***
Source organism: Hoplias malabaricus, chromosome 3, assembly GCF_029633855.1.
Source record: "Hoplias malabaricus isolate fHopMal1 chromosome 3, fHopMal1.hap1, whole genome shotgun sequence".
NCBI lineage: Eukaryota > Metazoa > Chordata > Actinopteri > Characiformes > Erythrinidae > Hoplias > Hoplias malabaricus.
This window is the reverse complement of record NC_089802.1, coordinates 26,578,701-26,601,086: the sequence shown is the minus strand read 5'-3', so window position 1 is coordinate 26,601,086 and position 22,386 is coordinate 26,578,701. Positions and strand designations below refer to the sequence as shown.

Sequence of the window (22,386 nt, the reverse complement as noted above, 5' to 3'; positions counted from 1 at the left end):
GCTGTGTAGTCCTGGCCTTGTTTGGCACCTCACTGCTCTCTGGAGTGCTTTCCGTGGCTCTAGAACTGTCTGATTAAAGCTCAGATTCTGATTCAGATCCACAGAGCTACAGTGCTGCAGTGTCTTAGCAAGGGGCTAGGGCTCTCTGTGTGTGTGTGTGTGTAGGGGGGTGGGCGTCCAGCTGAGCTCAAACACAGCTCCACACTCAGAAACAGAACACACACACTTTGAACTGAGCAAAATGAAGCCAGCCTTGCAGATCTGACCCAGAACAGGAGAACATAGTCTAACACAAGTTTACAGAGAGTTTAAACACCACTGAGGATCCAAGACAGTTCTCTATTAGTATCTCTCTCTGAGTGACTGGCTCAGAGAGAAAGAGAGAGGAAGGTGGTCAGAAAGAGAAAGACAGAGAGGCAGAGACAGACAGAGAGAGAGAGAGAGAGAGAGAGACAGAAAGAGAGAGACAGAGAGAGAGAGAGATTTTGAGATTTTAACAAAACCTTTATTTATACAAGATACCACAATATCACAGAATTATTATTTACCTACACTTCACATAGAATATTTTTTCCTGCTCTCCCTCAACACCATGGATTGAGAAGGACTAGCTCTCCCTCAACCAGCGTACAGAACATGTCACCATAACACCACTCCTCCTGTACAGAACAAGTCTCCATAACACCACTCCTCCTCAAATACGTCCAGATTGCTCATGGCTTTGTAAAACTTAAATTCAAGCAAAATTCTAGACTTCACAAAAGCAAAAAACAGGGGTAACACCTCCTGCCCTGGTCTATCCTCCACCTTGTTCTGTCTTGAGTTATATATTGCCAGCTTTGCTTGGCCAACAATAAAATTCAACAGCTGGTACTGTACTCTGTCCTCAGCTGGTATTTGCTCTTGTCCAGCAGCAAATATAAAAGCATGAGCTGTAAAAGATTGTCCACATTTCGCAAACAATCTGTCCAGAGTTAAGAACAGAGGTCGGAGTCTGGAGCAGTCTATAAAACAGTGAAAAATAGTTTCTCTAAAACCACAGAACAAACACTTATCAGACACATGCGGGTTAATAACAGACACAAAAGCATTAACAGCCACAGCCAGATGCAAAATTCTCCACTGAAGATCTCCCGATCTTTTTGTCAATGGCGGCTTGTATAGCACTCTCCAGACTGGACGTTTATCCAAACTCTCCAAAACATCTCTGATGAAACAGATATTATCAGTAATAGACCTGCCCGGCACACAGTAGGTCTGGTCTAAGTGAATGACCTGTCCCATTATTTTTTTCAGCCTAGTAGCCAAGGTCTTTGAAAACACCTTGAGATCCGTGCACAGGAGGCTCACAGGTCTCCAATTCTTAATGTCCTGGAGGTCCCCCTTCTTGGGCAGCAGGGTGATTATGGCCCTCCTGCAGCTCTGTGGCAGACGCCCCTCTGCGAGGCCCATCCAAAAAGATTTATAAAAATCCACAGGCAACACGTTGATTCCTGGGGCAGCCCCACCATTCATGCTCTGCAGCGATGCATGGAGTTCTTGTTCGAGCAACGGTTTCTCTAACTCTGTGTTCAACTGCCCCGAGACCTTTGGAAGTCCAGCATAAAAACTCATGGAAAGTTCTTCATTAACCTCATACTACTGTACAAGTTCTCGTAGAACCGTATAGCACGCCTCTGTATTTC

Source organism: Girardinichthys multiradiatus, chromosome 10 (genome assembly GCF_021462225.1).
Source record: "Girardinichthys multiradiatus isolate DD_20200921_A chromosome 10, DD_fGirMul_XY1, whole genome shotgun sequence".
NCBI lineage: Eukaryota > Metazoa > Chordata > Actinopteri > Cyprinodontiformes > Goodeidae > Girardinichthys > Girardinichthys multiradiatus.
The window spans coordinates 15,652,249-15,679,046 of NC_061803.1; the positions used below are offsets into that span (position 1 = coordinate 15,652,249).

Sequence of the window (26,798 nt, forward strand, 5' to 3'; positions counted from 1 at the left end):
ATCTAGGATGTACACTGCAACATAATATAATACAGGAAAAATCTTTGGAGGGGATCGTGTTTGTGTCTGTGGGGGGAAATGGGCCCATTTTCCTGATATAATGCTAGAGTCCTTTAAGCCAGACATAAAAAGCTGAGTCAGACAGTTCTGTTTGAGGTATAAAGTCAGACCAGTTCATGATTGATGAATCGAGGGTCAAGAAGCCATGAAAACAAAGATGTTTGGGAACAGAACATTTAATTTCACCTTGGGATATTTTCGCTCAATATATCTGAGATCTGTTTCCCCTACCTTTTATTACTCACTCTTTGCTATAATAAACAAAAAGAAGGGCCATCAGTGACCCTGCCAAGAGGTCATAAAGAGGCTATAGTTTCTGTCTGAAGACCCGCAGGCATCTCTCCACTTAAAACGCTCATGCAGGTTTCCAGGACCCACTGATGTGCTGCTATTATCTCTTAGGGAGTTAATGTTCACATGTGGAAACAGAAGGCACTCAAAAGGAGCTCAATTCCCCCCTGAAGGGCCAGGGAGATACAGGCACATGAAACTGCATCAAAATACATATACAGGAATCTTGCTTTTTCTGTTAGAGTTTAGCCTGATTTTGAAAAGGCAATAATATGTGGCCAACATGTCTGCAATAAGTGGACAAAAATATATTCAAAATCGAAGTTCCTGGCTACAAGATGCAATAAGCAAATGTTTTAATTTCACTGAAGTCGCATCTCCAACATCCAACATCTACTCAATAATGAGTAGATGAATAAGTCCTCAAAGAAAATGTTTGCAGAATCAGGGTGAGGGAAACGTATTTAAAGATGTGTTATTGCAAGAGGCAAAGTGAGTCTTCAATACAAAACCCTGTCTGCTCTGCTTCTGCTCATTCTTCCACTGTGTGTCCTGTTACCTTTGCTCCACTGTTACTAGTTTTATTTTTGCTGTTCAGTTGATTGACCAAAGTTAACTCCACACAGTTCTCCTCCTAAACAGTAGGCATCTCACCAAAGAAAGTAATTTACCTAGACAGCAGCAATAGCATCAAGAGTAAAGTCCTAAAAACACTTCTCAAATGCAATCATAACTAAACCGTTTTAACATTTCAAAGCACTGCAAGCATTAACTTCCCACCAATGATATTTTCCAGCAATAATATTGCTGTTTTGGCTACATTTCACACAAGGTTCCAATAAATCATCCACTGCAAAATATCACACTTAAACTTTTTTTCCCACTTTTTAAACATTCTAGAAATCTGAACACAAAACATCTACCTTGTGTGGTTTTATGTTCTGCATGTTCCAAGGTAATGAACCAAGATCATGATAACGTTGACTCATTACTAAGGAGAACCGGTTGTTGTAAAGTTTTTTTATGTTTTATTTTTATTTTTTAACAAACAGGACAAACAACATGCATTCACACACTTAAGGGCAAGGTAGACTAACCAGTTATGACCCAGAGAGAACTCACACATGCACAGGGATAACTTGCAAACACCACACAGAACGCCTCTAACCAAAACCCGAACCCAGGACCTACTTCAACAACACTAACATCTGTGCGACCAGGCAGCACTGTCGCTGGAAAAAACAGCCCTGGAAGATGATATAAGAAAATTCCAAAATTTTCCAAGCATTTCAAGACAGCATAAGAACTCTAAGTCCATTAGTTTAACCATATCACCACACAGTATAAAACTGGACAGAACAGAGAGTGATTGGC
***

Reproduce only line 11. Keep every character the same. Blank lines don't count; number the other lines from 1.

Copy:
Sequence of the window (26,798 nt, forward strand, 5' to 3'; positions counted from 1 at the left end):